Peak Viewing Potential For Northern Lights Is Thursday Night
A Solar Storm is bringing the Aurora Borealis a bit south this week, and parts of Michigan might be able to catch a glimpse of the Northern Lights.
While not uncommon for parts of Michigan, it's never disappointing when they appear in the sky.
Earth was under a G3 geomagnetic storm watch this week, and now scientists say Thursday (Tonight), might be the best night to catch the lights in the northern skies. However, it might still be possible to see them on Friday.
According to visibility maps, parts of the U.P. should have a very easy time spotting the lights, so long as the skies stay clear. Parts of the U.P. along Lake Michigan, and northern parts of the lower peninsula might have to look a little further on the horizon to catch them. As for southern Michigan, the visible streams of the lights might not be directly visible, but it could be possible to see their glow on the northern horizon.
Tips to Seeing the Northern Lights
Even if you're in one of the high visibility areas, there are still some tips you could use to get the best possible viewing experience.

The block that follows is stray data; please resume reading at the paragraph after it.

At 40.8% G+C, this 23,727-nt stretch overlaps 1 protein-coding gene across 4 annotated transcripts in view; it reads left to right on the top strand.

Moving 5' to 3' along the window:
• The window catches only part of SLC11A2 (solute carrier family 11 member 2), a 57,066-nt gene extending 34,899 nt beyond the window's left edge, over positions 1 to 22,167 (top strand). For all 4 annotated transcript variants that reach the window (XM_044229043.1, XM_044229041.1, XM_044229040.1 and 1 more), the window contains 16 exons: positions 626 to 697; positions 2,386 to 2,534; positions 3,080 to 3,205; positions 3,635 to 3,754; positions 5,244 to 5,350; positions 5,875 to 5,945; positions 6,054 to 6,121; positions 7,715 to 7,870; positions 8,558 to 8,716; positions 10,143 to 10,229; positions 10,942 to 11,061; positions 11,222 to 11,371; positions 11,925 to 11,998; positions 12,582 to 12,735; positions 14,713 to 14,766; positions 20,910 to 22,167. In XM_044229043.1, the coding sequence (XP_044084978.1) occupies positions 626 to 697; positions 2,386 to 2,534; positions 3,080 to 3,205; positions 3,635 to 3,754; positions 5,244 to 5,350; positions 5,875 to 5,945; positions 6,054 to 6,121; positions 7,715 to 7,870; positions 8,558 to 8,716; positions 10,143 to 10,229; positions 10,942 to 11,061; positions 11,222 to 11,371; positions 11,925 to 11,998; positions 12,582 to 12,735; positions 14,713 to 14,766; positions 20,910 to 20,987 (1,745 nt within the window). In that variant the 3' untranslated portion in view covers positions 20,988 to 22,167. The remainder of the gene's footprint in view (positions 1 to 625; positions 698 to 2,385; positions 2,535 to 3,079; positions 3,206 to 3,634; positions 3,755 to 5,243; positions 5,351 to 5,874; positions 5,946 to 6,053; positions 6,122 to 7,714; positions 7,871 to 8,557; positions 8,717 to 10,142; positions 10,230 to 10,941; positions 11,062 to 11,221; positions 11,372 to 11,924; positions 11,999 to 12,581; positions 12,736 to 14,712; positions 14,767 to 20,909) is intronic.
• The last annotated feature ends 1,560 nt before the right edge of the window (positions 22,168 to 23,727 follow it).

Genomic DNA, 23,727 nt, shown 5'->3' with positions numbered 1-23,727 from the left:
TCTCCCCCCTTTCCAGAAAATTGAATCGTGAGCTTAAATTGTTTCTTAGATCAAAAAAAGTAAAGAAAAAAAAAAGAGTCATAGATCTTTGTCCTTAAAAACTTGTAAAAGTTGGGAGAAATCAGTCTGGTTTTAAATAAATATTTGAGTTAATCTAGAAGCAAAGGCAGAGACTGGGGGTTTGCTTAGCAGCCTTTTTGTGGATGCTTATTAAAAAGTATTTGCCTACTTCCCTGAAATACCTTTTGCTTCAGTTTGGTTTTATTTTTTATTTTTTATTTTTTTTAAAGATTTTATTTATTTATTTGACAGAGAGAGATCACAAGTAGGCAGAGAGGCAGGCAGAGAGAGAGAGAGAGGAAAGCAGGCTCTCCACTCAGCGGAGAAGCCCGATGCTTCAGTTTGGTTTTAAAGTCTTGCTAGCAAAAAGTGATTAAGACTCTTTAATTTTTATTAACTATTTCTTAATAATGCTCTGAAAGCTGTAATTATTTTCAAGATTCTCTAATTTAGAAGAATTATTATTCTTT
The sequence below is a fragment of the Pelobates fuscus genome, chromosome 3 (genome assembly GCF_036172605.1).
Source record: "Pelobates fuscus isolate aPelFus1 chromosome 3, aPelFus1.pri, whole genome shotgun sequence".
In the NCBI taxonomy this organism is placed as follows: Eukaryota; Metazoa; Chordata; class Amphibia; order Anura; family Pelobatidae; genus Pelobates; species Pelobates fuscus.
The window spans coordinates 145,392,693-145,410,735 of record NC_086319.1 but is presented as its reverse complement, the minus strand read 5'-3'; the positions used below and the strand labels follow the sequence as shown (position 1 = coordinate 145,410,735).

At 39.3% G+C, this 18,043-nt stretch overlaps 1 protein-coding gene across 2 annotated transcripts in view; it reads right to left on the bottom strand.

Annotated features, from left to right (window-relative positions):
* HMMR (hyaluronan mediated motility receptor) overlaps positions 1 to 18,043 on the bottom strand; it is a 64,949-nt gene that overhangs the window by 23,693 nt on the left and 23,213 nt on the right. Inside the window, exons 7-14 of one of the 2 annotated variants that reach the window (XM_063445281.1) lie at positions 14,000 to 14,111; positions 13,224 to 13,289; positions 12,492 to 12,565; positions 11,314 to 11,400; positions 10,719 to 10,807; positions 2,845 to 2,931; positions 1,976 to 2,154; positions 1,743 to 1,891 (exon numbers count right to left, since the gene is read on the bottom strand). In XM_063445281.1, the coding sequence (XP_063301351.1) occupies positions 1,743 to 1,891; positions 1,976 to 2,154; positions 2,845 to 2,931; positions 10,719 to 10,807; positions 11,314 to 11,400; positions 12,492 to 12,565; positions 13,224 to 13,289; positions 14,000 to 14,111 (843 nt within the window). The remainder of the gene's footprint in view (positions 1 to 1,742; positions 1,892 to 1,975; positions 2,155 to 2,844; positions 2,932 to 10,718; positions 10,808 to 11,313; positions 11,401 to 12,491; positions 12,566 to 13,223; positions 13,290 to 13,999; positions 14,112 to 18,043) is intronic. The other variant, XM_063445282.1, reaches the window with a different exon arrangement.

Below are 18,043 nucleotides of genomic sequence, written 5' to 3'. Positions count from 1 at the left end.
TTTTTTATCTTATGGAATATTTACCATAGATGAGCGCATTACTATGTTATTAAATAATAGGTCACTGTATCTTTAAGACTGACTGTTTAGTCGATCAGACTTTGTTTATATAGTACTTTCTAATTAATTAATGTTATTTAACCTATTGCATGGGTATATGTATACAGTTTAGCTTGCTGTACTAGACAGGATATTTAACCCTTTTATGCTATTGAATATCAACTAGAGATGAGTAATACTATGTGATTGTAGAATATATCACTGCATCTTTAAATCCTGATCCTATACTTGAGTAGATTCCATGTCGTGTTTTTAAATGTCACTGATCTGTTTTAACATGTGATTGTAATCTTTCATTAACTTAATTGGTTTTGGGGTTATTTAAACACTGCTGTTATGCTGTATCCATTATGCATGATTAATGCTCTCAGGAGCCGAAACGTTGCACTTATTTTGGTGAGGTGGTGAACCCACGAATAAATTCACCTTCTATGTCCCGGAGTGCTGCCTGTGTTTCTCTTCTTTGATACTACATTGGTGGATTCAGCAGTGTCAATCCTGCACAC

1. Look North - Duh.
2. Leave the Cities - The more light pollution around you, the harder it will be to see them
3. Allow your eyes to adjust - Once you find your spot outside of town, turn off all lights around you, and allow your eyes to adjust to the dark. About 5-15 minutes should be enough to bring things into focus and brighten your view.
G3 Geomagnetic Storm Watch
According to NOAA, the G3 storm watch is a "strong" form of a solar storm hitting earth. The Watch simply means a solar flare shot from our sun toward the planet, giving us a visual display of the radiation bouncing off of our atmosphere.
The peak of this solar storm is expected Thursday night, with the watch extending through Friday.